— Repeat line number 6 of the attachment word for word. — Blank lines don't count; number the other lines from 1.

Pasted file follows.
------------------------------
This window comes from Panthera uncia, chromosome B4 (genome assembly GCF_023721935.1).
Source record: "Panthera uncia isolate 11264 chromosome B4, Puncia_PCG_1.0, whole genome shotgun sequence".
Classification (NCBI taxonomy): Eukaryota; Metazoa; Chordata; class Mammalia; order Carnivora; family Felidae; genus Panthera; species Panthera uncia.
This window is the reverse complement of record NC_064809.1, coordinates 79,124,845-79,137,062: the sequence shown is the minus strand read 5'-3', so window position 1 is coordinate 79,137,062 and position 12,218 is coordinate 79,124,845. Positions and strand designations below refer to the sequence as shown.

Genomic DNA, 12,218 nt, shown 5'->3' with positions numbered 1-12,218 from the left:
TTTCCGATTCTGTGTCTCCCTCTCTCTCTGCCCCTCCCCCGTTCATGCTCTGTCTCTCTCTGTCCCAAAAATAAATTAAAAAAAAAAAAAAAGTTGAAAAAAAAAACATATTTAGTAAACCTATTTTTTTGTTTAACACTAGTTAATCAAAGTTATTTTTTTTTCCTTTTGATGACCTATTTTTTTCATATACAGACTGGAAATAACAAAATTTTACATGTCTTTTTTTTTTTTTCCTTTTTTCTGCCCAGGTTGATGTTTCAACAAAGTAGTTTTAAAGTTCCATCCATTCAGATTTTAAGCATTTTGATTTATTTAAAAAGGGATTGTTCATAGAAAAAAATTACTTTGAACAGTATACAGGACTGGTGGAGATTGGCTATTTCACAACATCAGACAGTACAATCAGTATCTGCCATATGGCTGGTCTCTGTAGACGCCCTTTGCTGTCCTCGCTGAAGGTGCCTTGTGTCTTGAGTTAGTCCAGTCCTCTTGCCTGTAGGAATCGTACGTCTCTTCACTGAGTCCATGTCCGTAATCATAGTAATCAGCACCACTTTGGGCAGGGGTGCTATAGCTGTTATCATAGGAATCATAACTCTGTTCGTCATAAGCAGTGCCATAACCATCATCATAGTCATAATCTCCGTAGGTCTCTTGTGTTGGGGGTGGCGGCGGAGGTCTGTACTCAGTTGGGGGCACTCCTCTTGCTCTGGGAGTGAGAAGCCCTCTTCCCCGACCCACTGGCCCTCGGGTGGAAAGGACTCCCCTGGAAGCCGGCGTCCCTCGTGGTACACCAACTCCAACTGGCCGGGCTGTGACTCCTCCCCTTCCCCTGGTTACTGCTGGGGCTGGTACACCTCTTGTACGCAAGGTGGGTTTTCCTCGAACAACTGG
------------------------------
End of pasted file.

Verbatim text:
TTTCCGATTCTGTGTCTCCCTCTCTCTCTGCCCCTCCCCCGTTCATGCTCTGTCTCTCTCTGTCCCAAAAATAAATTAAAAAAAAAAAAAAAGTTGAAAAAAAAAACATATTTAGTAAACCTATTTTTTTGTTTAACACTAGTTAATCAAAGTTATTTTTTTTTCCTTTTGATGACCTATTTTTTTCATATACAGACTGGAAATAACAAAATTTTACATGTCTTTTTTTTTTTTTCCTTTTTTCTGCCCAGGTTGATGTTTCAACAAAGTAGTTTTAAAGTTCCATCCATTCAGATTTTAAGCATTTTGATTTATTTAAAAAGGGATTGTTCATAGAAAAAAATTACTTTGAACAGTATACAGGACTGGTGGAGATTGGCTATTTCACAACATCAGACAGTACAATCAGTATCTGCCATATGGCTGGTCTCTGTAGACGCCCTTTGCTGTCCTCGCTGAAGGTGCCTTGTGTCTTGAGTTAGTCCAGTCCTCTTGCCTGTAGGAATCGTACGTCTCTTCACTGAGTCCATGTCCGTAATCATAGTAATCAGCACCACTTTGGGCAGGGGTGCTATAGCTGTTATCATAGGAATCATAACTCTGTTCGTCATAAGCAGTGCCATAACCATCATCATAGTCATAATCTCCGTAGGTCTCTTGTGTTGGGGGTGGCGGCGGAGGTCTGTACTCAGTTGGGGGCACTCCTCTTGCTCTGGGAGTGAGAAGCCCTCTTCCCCGACCCACTGGCCCTCGGGTGGAAAGGACTCCCCTGGAAGCCGGCGTCCCTCGTGGTACACCAACTCCAACTGGCCGGGCTGTGACTCCTCCCCTTCCCCTGGTTACTGCTGGGGCTGGTACACCTCTTGTACGCAAGGTGGGTTTTCCTCGAACAACTGG